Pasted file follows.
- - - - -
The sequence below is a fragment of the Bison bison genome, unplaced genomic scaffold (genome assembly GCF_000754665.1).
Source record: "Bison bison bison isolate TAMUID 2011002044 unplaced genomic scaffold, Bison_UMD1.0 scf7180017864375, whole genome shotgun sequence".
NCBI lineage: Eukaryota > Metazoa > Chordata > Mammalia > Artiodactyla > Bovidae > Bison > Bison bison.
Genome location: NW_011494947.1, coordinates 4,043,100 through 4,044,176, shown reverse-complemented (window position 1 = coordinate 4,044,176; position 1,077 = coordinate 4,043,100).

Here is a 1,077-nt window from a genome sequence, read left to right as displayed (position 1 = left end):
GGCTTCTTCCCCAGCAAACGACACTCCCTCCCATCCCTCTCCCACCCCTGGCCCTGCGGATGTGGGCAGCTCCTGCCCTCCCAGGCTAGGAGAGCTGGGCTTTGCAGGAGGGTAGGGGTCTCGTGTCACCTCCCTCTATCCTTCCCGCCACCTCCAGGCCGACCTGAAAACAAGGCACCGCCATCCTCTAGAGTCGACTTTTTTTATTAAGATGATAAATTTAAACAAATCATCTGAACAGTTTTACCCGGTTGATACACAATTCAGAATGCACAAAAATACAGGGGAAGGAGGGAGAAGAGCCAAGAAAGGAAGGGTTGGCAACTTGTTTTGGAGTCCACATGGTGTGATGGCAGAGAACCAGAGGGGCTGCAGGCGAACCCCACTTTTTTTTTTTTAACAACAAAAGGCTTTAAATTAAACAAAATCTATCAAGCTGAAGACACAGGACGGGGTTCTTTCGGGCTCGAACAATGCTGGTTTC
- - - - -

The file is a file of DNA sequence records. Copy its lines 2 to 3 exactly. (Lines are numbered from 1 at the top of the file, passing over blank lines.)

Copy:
Source record: "Bison bison bison isolate TAMUID 2011002044 unplaced genomic scaffold, Bison_UMD1.0 scf7180017864375, whole genome shotgun sequence".
NCBI lineage: Eukaryota > Metazoa > Chordata > Mammalia > Artiodactyla > Bovidae > Bison > Bison bison.